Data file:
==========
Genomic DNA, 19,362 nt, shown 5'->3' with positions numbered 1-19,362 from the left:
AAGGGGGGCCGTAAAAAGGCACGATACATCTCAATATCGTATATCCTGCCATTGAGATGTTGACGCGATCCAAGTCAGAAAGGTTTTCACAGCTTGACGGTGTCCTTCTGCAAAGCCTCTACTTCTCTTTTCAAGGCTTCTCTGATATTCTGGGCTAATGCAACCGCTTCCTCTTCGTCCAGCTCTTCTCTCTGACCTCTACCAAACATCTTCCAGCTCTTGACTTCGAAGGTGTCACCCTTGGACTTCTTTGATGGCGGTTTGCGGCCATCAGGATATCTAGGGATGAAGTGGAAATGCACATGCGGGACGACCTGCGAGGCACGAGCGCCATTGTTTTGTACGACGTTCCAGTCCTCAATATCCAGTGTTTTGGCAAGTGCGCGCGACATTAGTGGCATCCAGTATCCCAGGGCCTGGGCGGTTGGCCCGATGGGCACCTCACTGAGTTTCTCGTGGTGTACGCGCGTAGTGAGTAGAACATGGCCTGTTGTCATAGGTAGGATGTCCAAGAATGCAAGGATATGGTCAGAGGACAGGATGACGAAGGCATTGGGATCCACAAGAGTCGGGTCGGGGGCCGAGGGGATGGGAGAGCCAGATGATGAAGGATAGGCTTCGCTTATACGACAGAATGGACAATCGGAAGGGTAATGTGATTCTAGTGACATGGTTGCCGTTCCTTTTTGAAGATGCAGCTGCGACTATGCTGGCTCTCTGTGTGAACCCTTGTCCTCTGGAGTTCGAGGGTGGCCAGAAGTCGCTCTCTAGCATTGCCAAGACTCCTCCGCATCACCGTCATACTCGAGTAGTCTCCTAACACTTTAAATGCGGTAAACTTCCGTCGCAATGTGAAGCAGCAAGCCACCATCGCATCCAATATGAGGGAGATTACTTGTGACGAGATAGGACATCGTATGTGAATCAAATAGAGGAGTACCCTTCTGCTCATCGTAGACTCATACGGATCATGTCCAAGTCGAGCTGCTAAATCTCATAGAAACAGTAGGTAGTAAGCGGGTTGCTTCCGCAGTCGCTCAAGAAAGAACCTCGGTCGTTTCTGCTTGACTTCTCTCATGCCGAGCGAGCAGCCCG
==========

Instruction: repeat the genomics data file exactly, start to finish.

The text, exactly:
Genomic DNA, 19,362 nt, shown 5'->3' with positions numbered 1-19,362 from the left:
AAGGGGGGCCGTAAAAAGGCACGATACATCTCAATATCGTATATCCTGCCATTGAGATGTTGACGCGATCCAAGTCAGAAAGGTTTTCACAGCTTGACGGTGTCCTTCTGCAAAGCCTCTACTTCTCTTTTCAAGGCTTCTCTGATATTCTGGGCTAATGCAACCGCTTCCTCTTCGTCCAGCTCTTCTCTCTGACCTCTACCAAACATCTTCCAGCTCTTGACTTCGAAGGTGTCACCCTTGGACTTCTTTGATGGCGGTTTGCGGCCATCAGGATATCTAGGGATGAAGTGGAAATGCACATGCGGGACGACCTGCGAGGCACGAGCGCCATTGTTTTGTACGACGTTCCAGTCCTCAATATCCAGTGTTTTGGCAAGTGCGCGCGACATTAGTGGCATCCAGTATCCCAGGGCCTGGGCGGTTGGCCCGATGGGCACCTCACTGAGTTTCTCGTGGTGTACGCGCGTAGTGAGTAGAACATGGCCTGTTGTCATAGGTAGGATGTCCAAGAATGCAAGGATATGGTCAGAGGACAGGATGACGAAGGCATTGGGATCCACAAGAGTCGGGTCGGGGGCCGAGGGGATGGGAGAGCCAGATGATGAAGGATAGGCTTCGCTTATACGACAGAATGGACAATCGGAAGGGTAATGTGATTCTAGTGACATGGTTGCCGTTCCTTTTTGAAGATGCAGCTGCGACTATGCTGGCTCTCTGTGTGAACCCTTGTCCTCTGGAGTTCGAGGGTGGCCAGAAGTCGCTCTCTAGCATTGCCAAGACTCCTCCGCATCACCGTCATACTCGAGTAGTCTCCTAACACTTTAAATGCGGTAAACTTCCGTCGCAATGTGAAGCAGCAAGCCACCATCGCATCCAATATGAGGGAGATTACTTGTGACGAGATAGGACATCGTATGTGAATCAAATAGAGGAGTACCCTTCTGCTCATCGTAGACTCATACGGATCATGTCCAAGTCGAGCTGCTAAATCTCATAGAAACAGTAGGTAGTAAGCGGGTTGCTTCCGCAGTCGCTCAAGAAAGAACCTCGGTCGTTTCTGCTTGACTTCTCTCATGCCGAGCGAGCAGCCCG